Although Rantisi was the Hamas leader in Gaza, Damascus-based Khaled Mashaal became the group's overall leader when Yassin was killed. Mashaal himself survived an Israeli assassination attempt several years ago.

According to reports, Mashaal met with Iranian-backed Hizballah leader Sheik Hassan Nasrallah and agreed to work together to escalate the fight against Israel. Mashaal has also asked for money from Iran.

Kurz believes that killing Rantisi will make it harder for Hamas to come to a ceasefire agreement in the Gaza Strip or to bring about any calm because anyone who would try to do so at this point would appear to be working with Israel or the Americans.

"In political terms, strategic terms, I'm not sure it's going to be much [help]," she said.

According to Harari, the war against Hamas is not like the wars Israel fought against foreign armies in 1956, 1967 and 1973. "The fight on terror is trial and error," he said.

Sometimes the security forces find out they made a mistake in retrospect and other times they discover that some small move has great results, he said.

He likened the war against Hamas to the Greek mythological character Sisyphus, who was condemned to roll a giant bolder up a hill in Hades only to have it roll back down the hill when he had almost reached the top or like pulling weeds out of the garden that always return.

Hamas has taken a blow, he said, and needs time to regroup but 30 percent of Palestinians belong to either Hamas or Islamic Jihad and its not likely that they will suddenly turn away from the groups.

Nevertheless, he added, the killing of Rantisi may buy Israel some time.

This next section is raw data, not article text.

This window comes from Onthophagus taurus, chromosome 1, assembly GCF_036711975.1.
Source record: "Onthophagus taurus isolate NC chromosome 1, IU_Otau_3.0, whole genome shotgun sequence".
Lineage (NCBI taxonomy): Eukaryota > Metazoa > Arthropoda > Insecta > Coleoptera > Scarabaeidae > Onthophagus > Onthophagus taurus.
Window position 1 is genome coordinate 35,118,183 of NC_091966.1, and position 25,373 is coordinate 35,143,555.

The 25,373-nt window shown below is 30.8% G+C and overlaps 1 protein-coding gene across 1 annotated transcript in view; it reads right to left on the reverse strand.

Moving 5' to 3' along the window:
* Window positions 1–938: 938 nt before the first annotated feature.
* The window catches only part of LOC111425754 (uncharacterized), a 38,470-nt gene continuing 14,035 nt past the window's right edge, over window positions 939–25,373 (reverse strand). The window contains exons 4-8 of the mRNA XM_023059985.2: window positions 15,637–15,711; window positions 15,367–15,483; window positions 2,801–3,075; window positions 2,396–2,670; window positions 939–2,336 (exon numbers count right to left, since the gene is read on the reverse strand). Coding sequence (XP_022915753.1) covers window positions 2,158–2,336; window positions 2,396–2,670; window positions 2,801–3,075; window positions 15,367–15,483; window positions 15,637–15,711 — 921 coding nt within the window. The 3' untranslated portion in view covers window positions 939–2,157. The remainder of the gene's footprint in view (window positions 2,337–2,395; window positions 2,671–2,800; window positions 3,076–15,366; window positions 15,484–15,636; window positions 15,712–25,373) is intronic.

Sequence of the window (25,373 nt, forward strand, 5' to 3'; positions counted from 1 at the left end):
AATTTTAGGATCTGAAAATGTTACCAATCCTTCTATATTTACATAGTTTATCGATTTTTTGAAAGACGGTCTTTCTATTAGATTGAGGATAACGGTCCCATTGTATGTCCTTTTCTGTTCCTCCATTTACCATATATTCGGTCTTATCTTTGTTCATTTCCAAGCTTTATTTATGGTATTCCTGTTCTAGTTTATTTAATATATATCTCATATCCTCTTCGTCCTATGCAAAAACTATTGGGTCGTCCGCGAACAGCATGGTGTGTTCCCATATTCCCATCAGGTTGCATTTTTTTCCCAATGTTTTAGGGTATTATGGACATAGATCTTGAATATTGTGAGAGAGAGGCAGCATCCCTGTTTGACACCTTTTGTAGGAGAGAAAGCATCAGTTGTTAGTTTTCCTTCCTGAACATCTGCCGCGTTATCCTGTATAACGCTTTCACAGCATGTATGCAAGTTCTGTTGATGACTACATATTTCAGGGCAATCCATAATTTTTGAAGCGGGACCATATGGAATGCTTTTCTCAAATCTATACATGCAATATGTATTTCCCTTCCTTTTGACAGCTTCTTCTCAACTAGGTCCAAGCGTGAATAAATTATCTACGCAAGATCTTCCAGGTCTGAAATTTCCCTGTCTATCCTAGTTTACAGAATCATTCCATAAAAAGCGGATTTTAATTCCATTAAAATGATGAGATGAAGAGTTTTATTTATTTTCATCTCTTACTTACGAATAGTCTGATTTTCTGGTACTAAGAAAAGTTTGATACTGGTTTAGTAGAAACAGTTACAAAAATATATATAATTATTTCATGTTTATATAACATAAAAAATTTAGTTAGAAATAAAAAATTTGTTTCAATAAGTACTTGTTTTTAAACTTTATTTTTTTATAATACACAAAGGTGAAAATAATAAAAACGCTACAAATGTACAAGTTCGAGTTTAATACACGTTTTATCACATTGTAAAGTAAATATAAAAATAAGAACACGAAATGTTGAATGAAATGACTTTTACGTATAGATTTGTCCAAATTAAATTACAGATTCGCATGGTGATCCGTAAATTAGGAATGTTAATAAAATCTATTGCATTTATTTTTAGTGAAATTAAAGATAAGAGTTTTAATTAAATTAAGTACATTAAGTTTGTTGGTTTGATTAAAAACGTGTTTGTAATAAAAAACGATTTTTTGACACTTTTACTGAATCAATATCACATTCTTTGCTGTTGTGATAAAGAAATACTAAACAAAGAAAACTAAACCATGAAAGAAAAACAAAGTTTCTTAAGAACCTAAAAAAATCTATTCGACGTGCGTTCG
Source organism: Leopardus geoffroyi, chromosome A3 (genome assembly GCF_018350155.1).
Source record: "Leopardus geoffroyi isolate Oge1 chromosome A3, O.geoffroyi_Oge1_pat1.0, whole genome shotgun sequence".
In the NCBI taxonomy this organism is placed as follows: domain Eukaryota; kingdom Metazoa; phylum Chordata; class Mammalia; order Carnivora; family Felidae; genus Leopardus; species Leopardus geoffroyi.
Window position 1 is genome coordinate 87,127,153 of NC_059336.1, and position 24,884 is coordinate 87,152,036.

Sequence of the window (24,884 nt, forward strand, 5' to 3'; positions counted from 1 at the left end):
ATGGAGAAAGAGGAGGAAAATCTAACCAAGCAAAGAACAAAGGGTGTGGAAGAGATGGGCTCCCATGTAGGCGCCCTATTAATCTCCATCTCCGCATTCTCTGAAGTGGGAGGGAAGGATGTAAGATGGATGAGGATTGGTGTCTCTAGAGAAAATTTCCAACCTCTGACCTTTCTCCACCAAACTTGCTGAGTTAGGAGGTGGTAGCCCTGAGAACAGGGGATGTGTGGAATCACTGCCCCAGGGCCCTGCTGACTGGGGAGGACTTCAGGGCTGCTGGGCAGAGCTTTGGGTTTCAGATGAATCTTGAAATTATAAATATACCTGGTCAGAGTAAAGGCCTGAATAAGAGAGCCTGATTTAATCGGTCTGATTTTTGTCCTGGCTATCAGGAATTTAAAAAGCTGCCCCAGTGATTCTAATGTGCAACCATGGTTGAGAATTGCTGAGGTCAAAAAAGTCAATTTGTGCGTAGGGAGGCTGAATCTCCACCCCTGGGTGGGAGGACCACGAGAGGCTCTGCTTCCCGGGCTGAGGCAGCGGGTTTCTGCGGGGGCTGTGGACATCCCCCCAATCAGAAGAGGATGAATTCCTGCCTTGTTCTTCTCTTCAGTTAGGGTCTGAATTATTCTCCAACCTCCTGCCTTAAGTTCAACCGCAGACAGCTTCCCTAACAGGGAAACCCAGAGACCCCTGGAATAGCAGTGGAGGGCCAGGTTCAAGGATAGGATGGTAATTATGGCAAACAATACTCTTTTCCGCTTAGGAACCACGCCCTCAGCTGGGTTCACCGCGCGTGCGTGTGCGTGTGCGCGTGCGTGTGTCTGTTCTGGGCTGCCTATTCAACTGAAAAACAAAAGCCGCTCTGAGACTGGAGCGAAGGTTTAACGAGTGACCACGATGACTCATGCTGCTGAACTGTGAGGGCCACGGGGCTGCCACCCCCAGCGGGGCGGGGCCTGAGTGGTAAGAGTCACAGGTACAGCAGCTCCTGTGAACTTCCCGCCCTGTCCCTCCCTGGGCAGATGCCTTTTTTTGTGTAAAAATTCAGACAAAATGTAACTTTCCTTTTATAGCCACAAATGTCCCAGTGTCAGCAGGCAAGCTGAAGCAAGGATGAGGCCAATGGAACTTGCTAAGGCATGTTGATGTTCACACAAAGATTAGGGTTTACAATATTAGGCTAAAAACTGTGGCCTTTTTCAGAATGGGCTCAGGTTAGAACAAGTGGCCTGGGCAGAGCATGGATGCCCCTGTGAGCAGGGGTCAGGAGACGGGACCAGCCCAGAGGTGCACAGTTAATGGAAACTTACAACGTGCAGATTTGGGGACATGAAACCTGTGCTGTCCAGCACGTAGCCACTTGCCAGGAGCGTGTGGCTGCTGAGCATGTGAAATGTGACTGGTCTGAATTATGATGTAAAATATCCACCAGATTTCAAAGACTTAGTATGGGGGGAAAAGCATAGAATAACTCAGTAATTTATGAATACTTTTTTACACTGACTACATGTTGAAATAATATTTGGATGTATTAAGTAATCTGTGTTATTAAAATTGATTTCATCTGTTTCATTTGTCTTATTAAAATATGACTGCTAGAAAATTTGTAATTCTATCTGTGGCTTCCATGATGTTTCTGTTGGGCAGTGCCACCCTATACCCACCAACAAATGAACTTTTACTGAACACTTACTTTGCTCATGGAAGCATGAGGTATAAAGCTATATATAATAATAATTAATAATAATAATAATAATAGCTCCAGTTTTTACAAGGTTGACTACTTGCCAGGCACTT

The Palestinian Authority, meanwhile, blamed the U.S. for encouraging Israel to kill Rantisi.

"The Palestinian Authority cabinet considers this terrorist Israeli campaign a direct result of American encouragement and the complete bias of the American administration toward the Israeli government," PA Prime Minister Ahmed Qureia said.

President Bush backed Israel's right to defend itself and fight against terrorism in a joint press conference with Israeli Prime Minister Ariel Sharon on Sharon's plan to evacuate troops and settlers from the Gaza Strip.

The White House issued a statement saying that, "Israel has the right to defend itself from terrorist attacks. Hamas is a terrorist organization that attacks civilians." The Bush administration said it was not told beforehand about the attack on Rantisi.

The White House statement also expressed U.S. concern for "regional peace and stability" and urged Israel "to consider carefully the consequences of its actions" and urged all parties to "exercise maximum restraint."

U.S. Senator John Kerry, the likely Democratic presidential contender, also backed Israel's actions, saying Israel had "every right" to respond to terror attacks.

Calling Hamas "a terrorist, brutal organization," Kerry told NBC'S "Meet the Press" that the organization has had "years to make up its mind to take part in a peaceful process. They refuse to...and I support Israel's efforts to try to separate itself and to try to be secure."